Dismiss Notice
Join Physics Forums Today!
The friendliest, high quality science and math community on the planet! Everyone who loves science is here!

Calculating how long ago light was emitted from a star?

  1. May 29, 2012 #1
    hey folks,

    i was wondering if anyone could give me help on a wee problem i have.

    using a distance of a star of 2.6pc from earth, how would one calculate the time it took for light to be seen on earth today...

    my books have rounded that 1pc = 3.3 ly
    so i would take 2.6 pc to be the same as = 8.6 ly

    so i believe that it would have take 8.6 lightyears for the light to reach earth today,

    how would this be converted into 'years' from light years or am i missing something?

    any help would be excellent!

  2. jcsd
  3. May 29, 2012 #2


    User Avatar
    Staff Emeritus
    Science Advisor
    Gold Member

    A light-year is a measure of distance. It is the distance that light travels in one year. Thus it take 8.6 years for light from a star 8.6 light-years away to reach us.
  4. May 29, 2012 #3
    thanks for replying...

    so 1 lightyear = 1year

    ∴ 8.6 lightyears = 8.6 years

    i thought i was missing some further calculations there and maybe i was just over complicating the question?

  5. May 29, 2012 #4


    User Avatar
    Staff Emeritus
    Science Advisor
    Gold Member

    NO! You cannot equate a time and a distance! In physics, the two sides of an equation must have the same dimensions. Time = distance is just as nonsensical as saying temperature = force or similar.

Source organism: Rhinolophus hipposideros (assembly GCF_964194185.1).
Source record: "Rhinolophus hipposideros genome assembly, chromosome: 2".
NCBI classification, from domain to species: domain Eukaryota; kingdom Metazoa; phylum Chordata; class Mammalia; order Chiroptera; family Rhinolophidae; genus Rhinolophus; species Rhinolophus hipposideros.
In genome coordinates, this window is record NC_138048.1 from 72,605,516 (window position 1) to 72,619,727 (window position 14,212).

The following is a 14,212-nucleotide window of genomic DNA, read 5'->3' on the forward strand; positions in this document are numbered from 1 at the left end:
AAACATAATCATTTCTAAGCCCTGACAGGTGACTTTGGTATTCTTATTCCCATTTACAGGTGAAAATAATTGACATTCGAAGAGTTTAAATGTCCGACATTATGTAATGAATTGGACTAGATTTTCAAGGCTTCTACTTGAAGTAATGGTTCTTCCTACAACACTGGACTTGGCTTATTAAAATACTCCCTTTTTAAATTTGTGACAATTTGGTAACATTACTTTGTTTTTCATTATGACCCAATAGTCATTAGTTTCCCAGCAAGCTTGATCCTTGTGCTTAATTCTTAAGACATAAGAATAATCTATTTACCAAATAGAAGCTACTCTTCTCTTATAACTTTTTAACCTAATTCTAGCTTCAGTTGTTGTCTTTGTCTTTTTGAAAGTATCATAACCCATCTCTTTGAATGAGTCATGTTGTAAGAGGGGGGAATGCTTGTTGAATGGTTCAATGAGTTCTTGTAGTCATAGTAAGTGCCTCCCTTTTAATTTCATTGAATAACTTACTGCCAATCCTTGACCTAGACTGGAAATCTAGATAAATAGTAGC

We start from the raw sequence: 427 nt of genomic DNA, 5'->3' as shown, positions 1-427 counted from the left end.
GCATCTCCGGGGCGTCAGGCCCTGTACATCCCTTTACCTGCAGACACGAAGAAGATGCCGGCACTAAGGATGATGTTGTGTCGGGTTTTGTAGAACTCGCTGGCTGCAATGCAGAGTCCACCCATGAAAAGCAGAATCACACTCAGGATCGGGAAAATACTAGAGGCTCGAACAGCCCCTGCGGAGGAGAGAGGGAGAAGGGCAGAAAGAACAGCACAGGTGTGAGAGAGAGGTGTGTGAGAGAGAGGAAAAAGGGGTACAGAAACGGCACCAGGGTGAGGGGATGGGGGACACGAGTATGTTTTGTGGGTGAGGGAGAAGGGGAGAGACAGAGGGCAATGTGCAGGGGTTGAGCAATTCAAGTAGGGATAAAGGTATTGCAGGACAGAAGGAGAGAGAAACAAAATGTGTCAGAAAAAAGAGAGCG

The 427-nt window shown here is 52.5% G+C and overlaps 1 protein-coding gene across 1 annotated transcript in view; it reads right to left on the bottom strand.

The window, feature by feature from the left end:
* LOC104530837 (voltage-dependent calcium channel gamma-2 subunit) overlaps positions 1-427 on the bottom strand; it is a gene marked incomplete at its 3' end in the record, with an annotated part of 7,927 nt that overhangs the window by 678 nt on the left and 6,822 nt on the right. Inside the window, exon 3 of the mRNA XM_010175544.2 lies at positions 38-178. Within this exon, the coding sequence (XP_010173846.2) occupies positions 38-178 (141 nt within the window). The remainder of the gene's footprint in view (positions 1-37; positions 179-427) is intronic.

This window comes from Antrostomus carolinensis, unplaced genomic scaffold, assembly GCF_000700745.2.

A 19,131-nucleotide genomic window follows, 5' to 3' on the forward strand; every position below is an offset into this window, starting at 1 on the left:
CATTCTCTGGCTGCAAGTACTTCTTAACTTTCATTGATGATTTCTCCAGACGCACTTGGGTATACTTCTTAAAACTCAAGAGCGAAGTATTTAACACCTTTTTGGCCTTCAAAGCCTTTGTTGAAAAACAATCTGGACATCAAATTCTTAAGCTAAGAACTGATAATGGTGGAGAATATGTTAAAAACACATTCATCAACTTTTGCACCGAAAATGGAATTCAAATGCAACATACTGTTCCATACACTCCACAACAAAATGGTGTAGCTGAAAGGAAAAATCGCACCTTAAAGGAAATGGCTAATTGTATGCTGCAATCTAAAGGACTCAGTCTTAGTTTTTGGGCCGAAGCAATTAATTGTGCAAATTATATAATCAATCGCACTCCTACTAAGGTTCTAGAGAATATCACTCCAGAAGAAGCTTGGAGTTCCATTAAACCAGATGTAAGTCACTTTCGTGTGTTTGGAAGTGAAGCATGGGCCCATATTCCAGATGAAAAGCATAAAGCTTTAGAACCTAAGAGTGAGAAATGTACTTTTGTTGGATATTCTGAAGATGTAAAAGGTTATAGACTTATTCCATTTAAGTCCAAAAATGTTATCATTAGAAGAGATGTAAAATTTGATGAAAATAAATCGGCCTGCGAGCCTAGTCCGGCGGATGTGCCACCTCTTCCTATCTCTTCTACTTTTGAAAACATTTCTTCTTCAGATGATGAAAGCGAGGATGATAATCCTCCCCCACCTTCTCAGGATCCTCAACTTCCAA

The correct statement is that it takes light a TIME of 8.6 years to travel a DISTANCE of 8.6 light years.
  6. May 29, 2012 #5
    could you give me advice as to how i would go about calculating the time in years for light seen in earth today emitted by a star whose distance is 2.6 parasecs away?

    i'm a bit lost...

  7. May 29, 2012 #6


    User Avatar
    Staff Emeritus
    Science Advisor
    Gold Member

    What cepheid was referring was the mixing of units of distance and unit of time.

    For example if two towns are 150 miles apart and you drive from one to the other at 50 mph, it will take you 30 hrs to make the trip. But you would not say that

    150 miles = 3 hrs.

    Because miles are units of distance and hrs are units of time, thus they cannot be directly equated to each other.

    Instead, you would say that

    150 mile/50 mph =3 hrs.

    With your problem, light-years is the distance and years is the time. The speed is measured in light-years per year. Light travels at a speed of 1 light-year per year.

    So you would say that

    8.6 light-years/ 1 Light-year per year = 8.6 years.
  8. May 29, 2012 #7
    thank you for your help, much appreciated!!
  9. May 29, 2012 #8
    Fo nearby stars all that has been posted is fine...the ageof the light is about the time of travel time for the light.

    But for very great distances we must also take into account that as the light travels to get here, the distance it travels increases during transit time. Light gets further delayed. For example light at the most distant points in the universe is about 45 blyr away now, but since it was emitted 13.7 byr ago the universe has expanded by factor of 1090, so at the time of emission the surface of last scattering was only 45blr/1090 = z or about 41mly away!!!
  10. May 31, 2012 #9
    ^Are you referring to the inflation theory due to horizon problem ?
Share this great discussion with others via Reddit, Google+, Twitter, or Facebook